# Jargon Lambda in Decline

## What's Lambda

“**lambda**”, is the traditional name for the more logical name of “**function expression**”. It is a value. The value represents a function. It can be assigned to variable, and function can also return function expression.

Lambda is also known as:

- lambda. (in most lisp language and early languages.)
- anonymous function. (because function expression is not named function.)
- pure function. (used in Wolfram Language, to distinguish function defined using symbolic pattern matching.)
- function expression. (logical name in context of computer languages.)
- function. (in modern languages, often the language's definition of function/subroutine is just function expression.)

Here's example of lambda.
We try to have a function that just add 1 `f(x) = x+1`

, and evaluate this function at 4, result in 5.

JavaScript pre ES2015:

console.log ( (function (x) { return x+1 })(4) ); // 5

JavaScript post ES2015:

console.log ( (x => x+1)(4) ); // 5

emacs lisp:

(funcall (lambda (x) (+ x 1)) 4) ;; 5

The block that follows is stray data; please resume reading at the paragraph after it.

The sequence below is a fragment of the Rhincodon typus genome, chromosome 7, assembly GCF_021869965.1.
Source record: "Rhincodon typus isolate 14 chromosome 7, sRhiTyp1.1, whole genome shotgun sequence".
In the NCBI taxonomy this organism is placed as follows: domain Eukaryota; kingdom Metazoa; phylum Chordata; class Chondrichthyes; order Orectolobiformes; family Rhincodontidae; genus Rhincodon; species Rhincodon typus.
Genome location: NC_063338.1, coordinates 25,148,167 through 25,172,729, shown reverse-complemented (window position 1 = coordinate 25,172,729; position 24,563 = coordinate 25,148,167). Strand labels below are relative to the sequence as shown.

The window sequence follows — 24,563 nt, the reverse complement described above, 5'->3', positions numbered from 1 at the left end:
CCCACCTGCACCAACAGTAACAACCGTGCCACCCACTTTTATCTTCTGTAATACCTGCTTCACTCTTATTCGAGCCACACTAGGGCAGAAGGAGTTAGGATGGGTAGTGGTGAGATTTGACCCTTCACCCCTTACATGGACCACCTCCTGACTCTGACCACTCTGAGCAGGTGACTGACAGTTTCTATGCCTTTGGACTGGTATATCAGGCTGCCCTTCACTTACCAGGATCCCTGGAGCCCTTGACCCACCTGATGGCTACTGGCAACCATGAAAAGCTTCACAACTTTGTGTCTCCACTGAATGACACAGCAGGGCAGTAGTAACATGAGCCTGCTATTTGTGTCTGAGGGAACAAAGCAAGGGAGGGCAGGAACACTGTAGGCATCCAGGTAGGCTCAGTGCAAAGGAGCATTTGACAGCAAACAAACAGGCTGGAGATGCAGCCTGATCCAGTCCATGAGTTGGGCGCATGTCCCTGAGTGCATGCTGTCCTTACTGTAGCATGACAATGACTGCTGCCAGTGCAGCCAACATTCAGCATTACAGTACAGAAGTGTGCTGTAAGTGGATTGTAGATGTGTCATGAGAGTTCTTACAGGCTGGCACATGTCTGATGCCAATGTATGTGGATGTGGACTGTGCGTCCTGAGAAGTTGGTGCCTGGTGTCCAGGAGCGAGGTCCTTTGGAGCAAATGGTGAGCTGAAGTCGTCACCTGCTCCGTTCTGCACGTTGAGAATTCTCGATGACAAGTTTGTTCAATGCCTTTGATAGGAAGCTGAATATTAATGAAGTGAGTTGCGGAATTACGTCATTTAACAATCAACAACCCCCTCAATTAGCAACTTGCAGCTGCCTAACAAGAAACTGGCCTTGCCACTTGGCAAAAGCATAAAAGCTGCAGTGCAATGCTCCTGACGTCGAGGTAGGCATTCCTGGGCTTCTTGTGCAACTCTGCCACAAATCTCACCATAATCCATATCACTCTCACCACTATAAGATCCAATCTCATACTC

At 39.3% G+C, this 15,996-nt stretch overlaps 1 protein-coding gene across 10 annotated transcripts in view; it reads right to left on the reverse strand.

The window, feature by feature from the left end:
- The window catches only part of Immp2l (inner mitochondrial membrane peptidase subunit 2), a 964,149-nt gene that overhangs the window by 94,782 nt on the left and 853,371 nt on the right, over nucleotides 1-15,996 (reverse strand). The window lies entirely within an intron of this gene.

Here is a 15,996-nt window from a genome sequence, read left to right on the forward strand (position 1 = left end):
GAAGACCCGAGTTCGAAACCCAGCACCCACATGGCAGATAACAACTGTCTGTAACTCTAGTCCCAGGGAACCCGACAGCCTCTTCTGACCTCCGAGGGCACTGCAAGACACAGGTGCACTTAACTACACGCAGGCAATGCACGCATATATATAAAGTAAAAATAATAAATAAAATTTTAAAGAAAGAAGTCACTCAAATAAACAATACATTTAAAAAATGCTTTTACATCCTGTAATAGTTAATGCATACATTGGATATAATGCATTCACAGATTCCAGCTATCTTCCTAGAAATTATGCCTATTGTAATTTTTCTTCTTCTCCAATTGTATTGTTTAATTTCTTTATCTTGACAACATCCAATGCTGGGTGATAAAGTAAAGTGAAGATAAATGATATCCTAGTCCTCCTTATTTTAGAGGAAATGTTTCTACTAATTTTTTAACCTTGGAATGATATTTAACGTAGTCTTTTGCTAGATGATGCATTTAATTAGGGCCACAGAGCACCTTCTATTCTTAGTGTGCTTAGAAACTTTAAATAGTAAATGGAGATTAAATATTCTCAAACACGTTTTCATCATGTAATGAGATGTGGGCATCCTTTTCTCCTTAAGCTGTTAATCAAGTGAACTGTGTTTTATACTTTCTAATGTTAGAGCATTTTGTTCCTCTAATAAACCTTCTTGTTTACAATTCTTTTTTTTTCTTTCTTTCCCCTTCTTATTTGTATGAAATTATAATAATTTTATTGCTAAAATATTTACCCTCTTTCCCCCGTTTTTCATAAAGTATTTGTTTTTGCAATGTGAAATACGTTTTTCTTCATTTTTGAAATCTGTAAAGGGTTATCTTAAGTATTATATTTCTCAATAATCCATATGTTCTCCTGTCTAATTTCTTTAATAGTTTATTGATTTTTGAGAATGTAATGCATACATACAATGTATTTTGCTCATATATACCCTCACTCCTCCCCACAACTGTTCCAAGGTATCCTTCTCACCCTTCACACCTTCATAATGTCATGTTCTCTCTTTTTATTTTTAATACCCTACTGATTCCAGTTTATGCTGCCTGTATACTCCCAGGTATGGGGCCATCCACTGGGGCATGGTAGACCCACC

python 3:

print ( (lambda x:x+1)(4) ) # 5

ocaml:

(fun x -> x + 1) 3;; (* 4 *)

The name lambda came from from “lambda calculus”, a study of math foundation modeled after the math concept of function, by means of string replacement. The greek letter lambda λ happens to be the symbol used for function.

## Jargon Lambda in Decline

these days, with functional programing getting popular, and lots lots new languages, the lambda name is falling out of fashion, and i think that's a good thing.

for example, in JavaScript, its functions are lambdas (For example, `function () {…}`

), but no JavaScript literature calls it lambda. [see Functional Programing in JavaScript]. Younger generation using these languages, never thought about lambda, yet they benefit from what these so-called “anonymous” function provides. The name lambda actually hampers understanding.

in Mathematica, the lambda is called Pure Function, and is written simply as `Function[…]`

, no lambda is ever mentioned in the one thousand plus page of Wolfram Language documentation. (it's called Pure Function to differentiate from functions defined using pattern matching.
[see Intro to Mathematica Pattern Matching for Lisp Programers]) Mathematica has been that way since version 1 in 1988.

the most important thing about lambda, isn't any advanced use, such as “closure”, or things one hear from the Haskell world. It's simply that the function is a expression, namely it returns a value that represents the function. (and therefore, it can be assigned to a variable, or passed as a parameter to other function, or returned as a value from a function) (here, in lisp world it's sometimes known as “Function as First Class Citizens”. (again, a phrase that harms education and propagation of functional languages))

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